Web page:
Wage subsidy extension into 2021 critical for tourism sector to survive: industry


A coalition of organizations representing the tourism sector says the federal government must keep its wage-subsidy program in place well into next year to help businesses with dire prospects for recovery from the COVID-19 pandemic.

Forty different organizations have banded together to form a “coalition of hardest hit businesses” to place public pressure on the Liberal government to rethink the planned phaseout of the Canada Emergency Wage Subsidy program beginning this month.

The program sees the federal government cover as much as 75 per cent of wages depending on how much revenue a business has lost due to COVID-19.

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But beginning later this month, the government intends to start scaling back the program with an eye toward eliminating it entirely at the end of the year.

“Winding down and phasing out the CEWS program for all businesses at the same time does not make sense,” Susie Grynol, president of the Hotel Association of Canada, said during a press conference Thursday.

“It must be acknowledged that while some are allowed to recover, others are not and this support program should reflect this reality.”

Grynol said in a recent survey of tourism-industry operators, the vast majority pegged their ability to remain solvent in the coming months on government support, given ongoing restrictions designed to slow the spread of COVID-19.

“Our sectors are different – we cannot offer curbside pickup, e-commerce or pivot to manufacturing new products,” Grynol said.

“We are fundamentally people-facing businesses, we bring people together, which limits our ability to function during a global pandemic.”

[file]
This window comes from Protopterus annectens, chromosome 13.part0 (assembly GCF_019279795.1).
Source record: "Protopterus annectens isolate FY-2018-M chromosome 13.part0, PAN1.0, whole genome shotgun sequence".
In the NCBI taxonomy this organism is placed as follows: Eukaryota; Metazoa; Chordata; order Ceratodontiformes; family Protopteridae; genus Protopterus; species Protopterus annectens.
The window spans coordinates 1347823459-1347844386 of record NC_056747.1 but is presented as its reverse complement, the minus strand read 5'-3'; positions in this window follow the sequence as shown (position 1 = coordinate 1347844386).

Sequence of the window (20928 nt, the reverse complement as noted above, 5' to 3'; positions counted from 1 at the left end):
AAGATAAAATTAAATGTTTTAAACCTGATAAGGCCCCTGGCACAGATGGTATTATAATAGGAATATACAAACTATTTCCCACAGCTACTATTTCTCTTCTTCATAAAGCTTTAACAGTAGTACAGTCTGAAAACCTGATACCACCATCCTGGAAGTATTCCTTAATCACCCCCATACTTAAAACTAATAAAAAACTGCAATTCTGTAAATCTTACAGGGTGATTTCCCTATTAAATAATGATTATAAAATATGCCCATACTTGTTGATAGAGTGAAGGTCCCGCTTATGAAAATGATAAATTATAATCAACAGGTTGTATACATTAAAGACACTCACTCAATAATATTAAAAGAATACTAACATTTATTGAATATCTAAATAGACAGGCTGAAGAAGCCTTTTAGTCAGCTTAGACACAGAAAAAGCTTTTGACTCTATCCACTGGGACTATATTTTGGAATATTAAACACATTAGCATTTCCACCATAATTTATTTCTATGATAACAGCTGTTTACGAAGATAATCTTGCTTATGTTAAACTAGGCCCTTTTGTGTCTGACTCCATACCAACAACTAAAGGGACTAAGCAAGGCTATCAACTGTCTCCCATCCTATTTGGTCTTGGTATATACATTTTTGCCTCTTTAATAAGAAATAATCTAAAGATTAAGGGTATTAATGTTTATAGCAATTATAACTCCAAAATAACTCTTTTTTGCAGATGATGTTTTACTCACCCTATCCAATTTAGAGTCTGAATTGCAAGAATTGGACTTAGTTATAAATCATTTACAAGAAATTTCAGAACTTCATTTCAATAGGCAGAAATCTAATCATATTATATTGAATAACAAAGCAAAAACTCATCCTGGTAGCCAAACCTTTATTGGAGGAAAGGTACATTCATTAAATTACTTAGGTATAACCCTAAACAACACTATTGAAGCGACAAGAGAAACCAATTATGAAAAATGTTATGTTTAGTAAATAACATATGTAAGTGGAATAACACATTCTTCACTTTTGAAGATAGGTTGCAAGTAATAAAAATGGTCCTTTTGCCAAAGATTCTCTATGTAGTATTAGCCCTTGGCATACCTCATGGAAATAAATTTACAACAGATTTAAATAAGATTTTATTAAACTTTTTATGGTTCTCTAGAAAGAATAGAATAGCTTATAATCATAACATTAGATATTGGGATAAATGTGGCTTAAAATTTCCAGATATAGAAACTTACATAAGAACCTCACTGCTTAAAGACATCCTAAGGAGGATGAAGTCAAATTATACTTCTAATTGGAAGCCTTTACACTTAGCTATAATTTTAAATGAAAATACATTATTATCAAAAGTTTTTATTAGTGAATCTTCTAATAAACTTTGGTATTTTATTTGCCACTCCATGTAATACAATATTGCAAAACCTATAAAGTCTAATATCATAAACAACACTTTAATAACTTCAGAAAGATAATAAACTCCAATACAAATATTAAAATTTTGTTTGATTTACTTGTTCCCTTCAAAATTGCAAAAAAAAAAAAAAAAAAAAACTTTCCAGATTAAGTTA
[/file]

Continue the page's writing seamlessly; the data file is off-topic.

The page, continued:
As of Sept. 13, the federal government says it has provided subsidies worth $35.31 billion to businesses. The Parliamentary Budget Office reported last month that by year’s end, the program could cost as much as $67.9 billion.

The intention of the CEWS program was to keep employees connected to their jobs so they’d be ready to work as soon as conditions improved, but Grynol and others said for the tourism sector, a return to something approaching normal won’t happen until next summer.

“In a post-COVID-19 reality, Canadians will still want a Calgary Stampede, a Toronto International Film Festival, a jazz festival in Montreal, a Carnaval in Quebec, an Ottawa Bluesfest and so on,” said Martin Roy, executive director of Major Events and Festivals Canada

“Festivals and events are part of our identity and we need employees to organize them now and in the coming months.”

The coalition was formed to put public pressure on the Liberal government to take action to extend the program, and is one of several groups who are amplifying their calls for the government to acknowledge the economy is a long way away from returning to normal.

Many eyes are on next week’s throne speech to see how the Liberal government intends to move forward, given the realities of an increased number of COVID-19 cases in Canada and the threat that could pose to economic recovery.

On Thursday, the Canadian Federation of Independent Business issued their wish list for the throne speech as well.

That organization estimates that one in seven businesses are at risk of permanent closures.

They are calling for an expansion to an existing business loan program and an overhaul to rent assistance that would allow tenants to access the funds directly, rather than relying on landlord participation.

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